Apparently, Toronto read this article before it was even published because they are centering their focus on the young, spitfire outfielder. If AA wants to have Springer join the Braves, then he’s got to move quickly.
Luckily, there’s a plan C if he does sign with Toronto; and he can be found coming from the same city.
Yep. It’s that time of year again.
I say again, of course, because the Braves have been linked to the former Cleveland outfielder since his tenure over there ended.
Now, here we are, two years later, and we’re once again linked to Brantley.
Honestly? Why not? He showed the baseball world that he found a way to stay healthy for a whole season’s worth of games. He also showed us he can still hit the ball exceptionally well.
Professional hitter Michael Brantley checking in. pic.twitter.com/T7JVIFxzYV
— Jared Carrabis (@Jared_Carrabis) October 14, 2020
With all these questions about the 4-spot, the outfield void, and the “what if’s” behind the universal DH, it seems that Brantley would be a safe bet for the Braves. The contact hitter out of Bellevue, Washington is coming off three straight All-Star Game berths. Brantley’s combo of respectable defense and consistent plate output could be just what AA is looking for in his lineup.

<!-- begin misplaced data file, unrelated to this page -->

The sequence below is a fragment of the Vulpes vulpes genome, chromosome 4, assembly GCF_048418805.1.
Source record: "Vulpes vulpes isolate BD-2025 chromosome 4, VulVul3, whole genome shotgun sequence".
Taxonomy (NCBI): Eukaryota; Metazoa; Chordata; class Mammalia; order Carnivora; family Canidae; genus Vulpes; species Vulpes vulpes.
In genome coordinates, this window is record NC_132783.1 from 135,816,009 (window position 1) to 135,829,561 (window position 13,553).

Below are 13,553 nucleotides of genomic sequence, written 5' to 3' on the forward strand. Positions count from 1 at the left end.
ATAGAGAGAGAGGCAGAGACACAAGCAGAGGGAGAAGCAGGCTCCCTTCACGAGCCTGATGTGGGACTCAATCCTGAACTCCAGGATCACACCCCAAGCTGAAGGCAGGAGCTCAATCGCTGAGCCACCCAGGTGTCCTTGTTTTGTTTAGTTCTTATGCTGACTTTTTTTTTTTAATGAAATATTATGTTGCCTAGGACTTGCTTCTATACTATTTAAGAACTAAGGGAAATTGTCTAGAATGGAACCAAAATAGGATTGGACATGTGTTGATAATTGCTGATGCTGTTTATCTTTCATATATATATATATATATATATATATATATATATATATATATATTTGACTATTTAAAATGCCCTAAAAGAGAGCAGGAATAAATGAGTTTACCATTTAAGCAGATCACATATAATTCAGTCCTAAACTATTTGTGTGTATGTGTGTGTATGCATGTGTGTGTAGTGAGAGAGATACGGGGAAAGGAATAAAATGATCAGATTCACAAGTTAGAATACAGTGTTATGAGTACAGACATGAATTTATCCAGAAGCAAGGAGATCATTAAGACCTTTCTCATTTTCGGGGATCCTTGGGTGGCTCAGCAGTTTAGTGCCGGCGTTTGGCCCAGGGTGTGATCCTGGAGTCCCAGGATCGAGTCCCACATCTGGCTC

Surprised? So am I.
But, a few sources are saying that there may be a farewell this week between Rosario and the Twins.
Rosario, a life-long Twin, broke into his own in 2019, posting a .276 AVG with 32 HR and 109 RBIs. The left-handed right fielder helped carry the Twins to the playoffs on a squad aptly-named the “Bomba Squad.”
I wholeheartedly believe that Rosario is one of the most underrated players out there. He consistently hits for power and is always healthy, often serving as a staple in Minnesota’s lineup. Adding his power to a lineup with the reigning NL MVP would help push the Braves to their fourth straight division title.
Just because all is quiet on the offseason end doesn’t mean there’s nothing to look for. The relief pitching market seems to the most saturated it’s been in years. There are more than plenty of solid relievers out there to help strengthen the already-elite Braves bullpen. The best fits for Atlanta’s rotation are highlighted next, as our starting rotation is all but solidified.
In the meantime, stay logged on to SportsTalkATL for all your Braves analysis and offseason news.